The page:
Lecia Bushak: Why Hand Sanitizer May Actually Harm Your Health

Stacy Rapacon: Great Funds You Can Own for $500 or Less

Cameron Huddleston: 7 Ways to Save on Home Decor

The Kosher Gourmet by Steve Petusevsky Exploring ingredients as edible-stuffed containers (TWO RECIPES + TIPS & TECHINQUES)

Jewish World Review April 29, 2014 /29 Nissan, 5774

Media Drones

By Peter Funt

http://www.JewishWorldReview.com | Today I am announcing a new venture to grow aspara-berries. These tasty and nutritious hybrid plants combine the best features of asparagus and strawberries to create a mouthwatering treat.

While I haven't produced any aspara-berries yet, I do have a website containing maps of actual acreage where the plants could be grown. I'm also tweeting furiously about how my new business is certain to revolutionize farming. Plus, I'm available for print and television interviews.

That said, I wonder if major news organizations such as CNN, the San Francisco Chronicle, and Huffington Post will cover the aspara-berry story — treating it with all the unequivocal seriosity it clearly deserves?

For the answer, let's look at the somewhat similar case of Joshua Ziering, 28, a San Francisco entrepreneur with a background in marketing, a fascination with model airplanes and a flair for media manipulation. Mr. Ziering recently dreamed up a company called QuiQui (pronounced "quickie"), and created a cool website.

Rather than having me explain what QuiQui is all about, I refer you to the Huffington Post headline last month: "Drugstore Delivery Drones Are Coming To San Francisco."

Seems imminent, but is it accurate? Apparently when it comes to today's "trending" stories, no one really knows, and no one really cares. The Post reporter says she interviewed Mr. Ziering but her story never clarifies that QuiQui is, at best, an idea in search of: funding, a relationship with a pharmacy, clarification of FAA rules and, most importantly, drones.

The article did include a picture of a drone, presumably belonging to Mr. Ziering. But if readers allowed their computer mouse to hover over the image, they would see text explaining that the drone was in fact taking aerial photos in South Africa.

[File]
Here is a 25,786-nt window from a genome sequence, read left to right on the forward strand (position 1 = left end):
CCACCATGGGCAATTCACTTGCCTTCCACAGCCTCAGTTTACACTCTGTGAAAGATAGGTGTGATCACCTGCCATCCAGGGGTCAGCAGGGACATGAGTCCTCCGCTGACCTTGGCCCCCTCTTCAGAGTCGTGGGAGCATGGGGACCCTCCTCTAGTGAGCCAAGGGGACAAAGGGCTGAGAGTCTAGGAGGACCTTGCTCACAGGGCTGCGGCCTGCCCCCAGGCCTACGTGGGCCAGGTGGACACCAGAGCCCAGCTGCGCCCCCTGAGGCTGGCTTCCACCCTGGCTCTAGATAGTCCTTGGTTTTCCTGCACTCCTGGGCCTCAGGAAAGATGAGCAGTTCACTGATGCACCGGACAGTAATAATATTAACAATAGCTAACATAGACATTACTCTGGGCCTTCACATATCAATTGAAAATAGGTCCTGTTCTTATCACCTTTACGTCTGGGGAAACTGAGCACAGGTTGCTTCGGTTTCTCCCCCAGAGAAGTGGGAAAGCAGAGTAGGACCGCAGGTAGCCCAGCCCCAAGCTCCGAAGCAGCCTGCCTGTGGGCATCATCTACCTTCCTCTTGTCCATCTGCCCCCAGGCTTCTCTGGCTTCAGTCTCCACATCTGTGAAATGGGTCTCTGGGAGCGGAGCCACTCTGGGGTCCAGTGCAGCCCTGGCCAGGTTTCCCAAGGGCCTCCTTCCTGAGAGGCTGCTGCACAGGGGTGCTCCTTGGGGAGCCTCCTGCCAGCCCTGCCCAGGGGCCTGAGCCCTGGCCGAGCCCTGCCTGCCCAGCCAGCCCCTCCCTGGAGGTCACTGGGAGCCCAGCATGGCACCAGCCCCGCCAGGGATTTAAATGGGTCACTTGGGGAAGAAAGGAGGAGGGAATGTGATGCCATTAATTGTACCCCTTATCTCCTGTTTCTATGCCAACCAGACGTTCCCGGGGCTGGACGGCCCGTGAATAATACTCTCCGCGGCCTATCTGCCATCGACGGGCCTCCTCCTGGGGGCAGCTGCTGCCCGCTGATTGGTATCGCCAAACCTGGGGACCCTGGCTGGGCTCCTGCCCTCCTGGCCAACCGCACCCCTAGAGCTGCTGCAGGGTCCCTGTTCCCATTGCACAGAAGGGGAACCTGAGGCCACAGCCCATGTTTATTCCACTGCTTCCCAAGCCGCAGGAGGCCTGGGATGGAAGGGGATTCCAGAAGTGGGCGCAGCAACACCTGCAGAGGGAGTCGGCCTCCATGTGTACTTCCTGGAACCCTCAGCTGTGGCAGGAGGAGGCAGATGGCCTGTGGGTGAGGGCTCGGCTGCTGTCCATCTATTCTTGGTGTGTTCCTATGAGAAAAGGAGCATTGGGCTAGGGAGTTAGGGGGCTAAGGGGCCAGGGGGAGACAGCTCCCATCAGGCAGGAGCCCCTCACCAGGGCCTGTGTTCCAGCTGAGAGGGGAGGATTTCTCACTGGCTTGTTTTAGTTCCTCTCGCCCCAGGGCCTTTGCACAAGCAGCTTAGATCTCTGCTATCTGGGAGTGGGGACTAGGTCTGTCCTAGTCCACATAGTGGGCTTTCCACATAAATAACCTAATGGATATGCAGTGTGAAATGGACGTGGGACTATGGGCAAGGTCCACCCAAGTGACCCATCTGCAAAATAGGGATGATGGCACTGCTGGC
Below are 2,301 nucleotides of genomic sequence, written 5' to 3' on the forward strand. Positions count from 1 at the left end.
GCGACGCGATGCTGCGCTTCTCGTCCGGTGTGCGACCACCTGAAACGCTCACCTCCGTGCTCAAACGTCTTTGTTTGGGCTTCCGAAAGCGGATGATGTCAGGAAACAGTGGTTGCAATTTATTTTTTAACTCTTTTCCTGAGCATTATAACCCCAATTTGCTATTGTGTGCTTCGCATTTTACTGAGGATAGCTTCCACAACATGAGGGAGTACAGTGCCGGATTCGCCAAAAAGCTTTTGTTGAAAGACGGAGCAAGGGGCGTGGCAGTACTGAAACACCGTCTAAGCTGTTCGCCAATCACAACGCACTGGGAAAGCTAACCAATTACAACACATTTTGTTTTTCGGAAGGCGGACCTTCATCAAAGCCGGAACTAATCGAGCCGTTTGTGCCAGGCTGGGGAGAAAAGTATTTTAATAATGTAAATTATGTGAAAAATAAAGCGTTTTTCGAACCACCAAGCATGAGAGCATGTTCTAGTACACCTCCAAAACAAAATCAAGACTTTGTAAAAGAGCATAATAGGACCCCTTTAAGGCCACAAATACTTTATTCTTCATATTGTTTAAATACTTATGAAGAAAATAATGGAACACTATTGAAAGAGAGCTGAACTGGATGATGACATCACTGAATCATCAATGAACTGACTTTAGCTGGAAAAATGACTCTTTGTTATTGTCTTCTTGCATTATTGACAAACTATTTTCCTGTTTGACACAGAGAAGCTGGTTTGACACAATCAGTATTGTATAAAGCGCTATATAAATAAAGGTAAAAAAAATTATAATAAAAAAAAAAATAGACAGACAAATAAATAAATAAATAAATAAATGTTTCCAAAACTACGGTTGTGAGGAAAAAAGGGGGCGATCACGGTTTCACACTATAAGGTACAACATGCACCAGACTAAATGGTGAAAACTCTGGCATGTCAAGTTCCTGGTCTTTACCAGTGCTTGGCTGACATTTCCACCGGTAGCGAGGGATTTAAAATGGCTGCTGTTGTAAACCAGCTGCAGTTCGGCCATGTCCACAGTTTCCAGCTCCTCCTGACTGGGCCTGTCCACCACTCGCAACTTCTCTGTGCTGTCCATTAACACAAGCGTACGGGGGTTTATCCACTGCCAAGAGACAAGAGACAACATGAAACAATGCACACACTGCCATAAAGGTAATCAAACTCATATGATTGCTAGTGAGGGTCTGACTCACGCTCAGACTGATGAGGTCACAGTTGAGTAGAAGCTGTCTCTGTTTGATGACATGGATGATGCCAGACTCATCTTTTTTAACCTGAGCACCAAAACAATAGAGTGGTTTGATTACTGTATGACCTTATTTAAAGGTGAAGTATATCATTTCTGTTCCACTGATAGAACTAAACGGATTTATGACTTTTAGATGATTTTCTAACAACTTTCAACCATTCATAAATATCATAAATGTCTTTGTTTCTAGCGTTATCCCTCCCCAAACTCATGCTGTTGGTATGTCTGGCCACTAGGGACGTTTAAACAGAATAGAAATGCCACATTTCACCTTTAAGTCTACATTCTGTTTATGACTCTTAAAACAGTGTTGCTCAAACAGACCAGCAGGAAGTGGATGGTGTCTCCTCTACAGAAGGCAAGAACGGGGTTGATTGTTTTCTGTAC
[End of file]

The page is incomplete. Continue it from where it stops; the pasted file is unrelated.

The report does correctly cite Mr. Ziering's pledge that QuiQui's deliveries (if there ever are any) will not include medical marijuana. But for some, like the International Business Times, such details spoil a great story. Its headline: "Medical Marijuana Delivered by Flying Drones: QuiQui Launches San Francisco Prescription Service."

Much is written about lapses in online reporting, usually placing blame on the 24/7 news cycle and a viral spread of factual errors via social media. But what the QuiQui story underscores is a bigger problem: a cut-and-paste approach by desk-bound writers, so eager to generate click-bait, links and re-tweets that they fail to ask the obvious questions.

I asked Mr. Ziering if he was surprised by such lapses. "I think reporters have a difficult time with highly technical topics," he said. "So many people are unfamiliar with the state of drone affairs that it probably leads to sensationalism."

He's particularly irked that several outlets picked up the erroneous details about marijuana deliveries. "Nobody ever asked me about that," he stated flatly.

At least the San Francisco Chronicle's website added a question mark to its otherwise straightforward headline about QuiQui deliveries. But its reporter gave seemingly serious attention to a laughable explanation from Mr. Ziering that, "If a toothbrush falls from 20 feet it won't hurt anyone."

A CNN business reporter, Richard Quest, interviewed Mr. Ziering at length and never once asked about QuiQui's financing or probed into whether the business consisted of anything more than a website and a dream. One of Quest's questions: "What I don't understand is, explain what's the advantage of a drone delivering something versus the mail service?"

I must concede that after speaking with Mr. Ziering at length myself, I'm not sure what to make of his enthusiastic spin on the drone delivery business. All he will say is, "Failure is a completely acceptable outcome, but at least I'll be the first to do it."

Clearer than his pie-in-the-sky business plan is the fact that when a story like this comes along, media — particularly online outlets — like to post first and ask questions...well, in this case, never.


03/11/14 Pay Attention to This
10/29/13 A Royal Scam
10/14/13 Siri Tells All
10/08/13 Rushing Print's Demise
08/08/13 Pervs in the Press
07/24/13 Monitoring Media
07/16/13 TV on Trial
07/03/13 With Trayvon, who has won? Not us or the U.S.
07/01/13 When history comes with ink stained fingers
06/25/13 An E-Z Fix
06/11/13 Mister, Mister
06/04/13 Branded

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© 2013, Peter Funt. Columns distributed exclusively by: Cagle Cartoons, Inc., newspaper syndicate